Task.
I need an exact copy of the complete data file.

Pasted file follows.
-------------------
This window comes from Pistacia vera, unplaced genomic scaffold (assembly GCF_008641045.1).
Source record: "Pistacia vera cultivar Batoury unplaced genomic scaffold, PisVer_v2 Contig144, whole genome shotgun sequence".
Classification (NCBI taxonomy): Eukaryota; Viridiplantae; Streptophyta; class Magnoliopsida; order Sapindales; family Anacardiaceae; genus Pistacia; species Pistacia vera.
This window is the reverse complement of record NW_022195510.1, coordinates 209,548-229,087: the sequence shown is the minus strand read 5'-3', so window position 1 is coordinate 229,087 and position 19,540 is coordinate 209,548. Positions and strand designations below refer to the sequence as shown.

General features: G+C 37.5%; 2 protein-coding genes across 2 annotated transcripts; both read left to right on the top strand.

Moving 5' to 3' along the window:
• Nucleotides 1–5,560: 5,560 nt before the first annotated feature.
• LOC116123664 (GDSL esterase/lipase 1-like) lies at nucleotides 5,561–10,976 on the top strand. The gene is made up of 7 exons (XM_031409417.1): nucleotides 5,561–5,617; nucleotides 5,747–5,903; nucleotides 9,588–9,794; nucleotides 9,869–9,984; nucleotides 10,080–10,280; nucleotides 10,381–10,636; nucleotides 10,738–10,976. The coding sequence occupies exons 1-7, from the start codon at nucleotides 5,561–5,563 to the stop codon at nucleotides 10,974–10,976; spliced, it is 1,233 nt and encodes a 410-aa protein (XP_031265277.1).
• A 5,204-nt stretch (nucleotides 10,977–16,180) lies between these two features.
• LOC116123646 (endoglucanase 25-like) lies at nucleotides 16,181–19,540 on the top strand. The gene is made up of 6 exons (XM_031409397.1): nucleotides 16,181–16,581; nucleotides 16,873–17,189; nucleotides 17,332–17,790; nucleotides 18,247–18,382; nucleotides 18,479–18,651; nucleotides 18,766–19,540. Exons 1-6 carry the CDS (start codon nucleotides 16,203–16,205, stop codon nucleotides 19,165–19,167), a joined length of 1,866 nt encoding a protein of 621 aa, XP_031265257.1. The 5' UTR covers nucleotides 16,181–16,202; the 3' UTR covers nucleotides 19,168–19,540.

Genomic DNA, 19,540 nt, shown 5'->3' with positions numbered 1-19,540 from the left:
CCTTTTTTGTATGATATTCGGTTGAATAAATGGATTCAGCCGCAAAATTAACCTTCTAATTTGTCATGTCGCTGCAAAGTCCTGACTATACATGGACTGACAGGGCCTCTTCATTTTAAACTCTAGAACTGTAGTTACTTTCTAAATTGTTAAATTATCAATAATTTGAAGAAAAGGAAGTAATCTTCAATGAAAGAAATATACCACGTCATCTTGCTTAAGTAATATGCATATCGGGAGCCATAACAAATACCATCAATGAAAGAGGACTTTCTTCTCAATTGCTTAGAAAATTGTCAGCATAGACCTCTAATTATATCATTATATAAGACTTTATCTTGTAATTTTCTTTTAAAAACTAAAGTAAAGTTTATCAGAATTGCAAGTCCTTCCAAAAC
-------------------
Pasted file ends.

This window comes from Pistacia vera, unplaced genomic scaffold (assembly GCF_008641045.1).
Source record: "Pistacia vera cultivar Batoury unplaced genomic scaffold, PisVer_v2 Contig144, whole genome shotgun sequence".
Classification (NCBI taxonomy): Eukaryota; Viridiplantae; Streptophyta; class Magnoliopsida; order Sapindales; family Anacardiaceae; genus Pistacia; species Pistacia vera.
This window is the reverse complement of record NW_022195510.1, coordinates 209,548-229,087: the sequence shown is the minus strand read 5'-3', so window position 1 is coordinate 229,087 and position 19,540 is coordinate 209,548. Positions and strand designations below refer to the sequence as shown.

General features: G+C 37.5%; 2 protein-coding genes across 2 annotated transcripts; both read left to right on the top strand.

Moving 5' to 3' along the window:
• Nucleotides 1–5,560: 5,560 nt before the first annotated feature.
• LOC116123664 (GDSL esterase/lipase 1-like) lies at nucleotides 5,561–10,976 on the top strand. The gene is made up of 7 exons (XM_031409417.1): nucleotides 5,561–5,617; nucleotides 5,747–5,903; nucleotides 9,588–9,794; nucleotides 9,869–9,984; nucleotides 10,080–10,280; nucleotides 10,381–10,636; nucleotides 10,738–10,976. The coding sequence occupies exons 1-7, from the start codon at nucleotides 5,561–5,563 to the stop codon at nucleotides 10,974–10,976; spliced, it is 1,233 nt and encodes a 410-aa protein (XP_031265277.1).
• A 5,204-nt stretch (nucleotides 10,977–16,180) lies between these two features.
• LOC116123646 (endoglucanase 25-like) lies at nucleotides 16,181–19,540 on the top strand. The gene is made up of 6 exons (XM_031409397.1): nucleotides 16,181–16,581; nucleotides 16,873–17,189; nucleotides 17,332–17,790; nucleotides 18,247–18,382; nucleotides 18,479–18,651; nucleotides 18,766–19,540. Exons 1-6 carry the CDS (start codon nucleotides 16,203–16,205, stop codon nucleotides 19,165–19,167), a joined length of 1,866 nt encoding a protein of 621 aa, XP_031265257.1. The 5' UTR covers nucleotides 16,181–16,202; the 3' UTR covers nucleotides 19,168–19,540.

Genomic DNA, 19,540 nt, shown 5'->3' with positions numbered 1-19,540 from the left:
CCTTTTTTGTATGATATTCGGTTGAATAAATGGATTCAGCCGCAAAATTAACCTTCTAATTTGTCATGTCGCTGCAAAGTCCTGACTATACATGGACTGACAGGGCCTCTTCATTTTAAACTCTAGAACTGTAGTTACTTTCTAAATTGTTAAATTATCAATAATTTGAAGAAAAGGAAGTAATCTTCAATGAAAGAAATATACCACGTCATCTTGCTTAAGTAATATGCATATCGGGAGCCATAACAAATACCATCAATGAAAGAGGACTTTCTTCTCAATTGCTTAGAAAATTGTCAGCATAGACCTCTAATTATATCATTATATAAGACTTTATCTTGTAATTTTCTTTTAAAAACTAAAGTAAAGTTTATCAGAATTGCAAGTCCTTCCAAAAC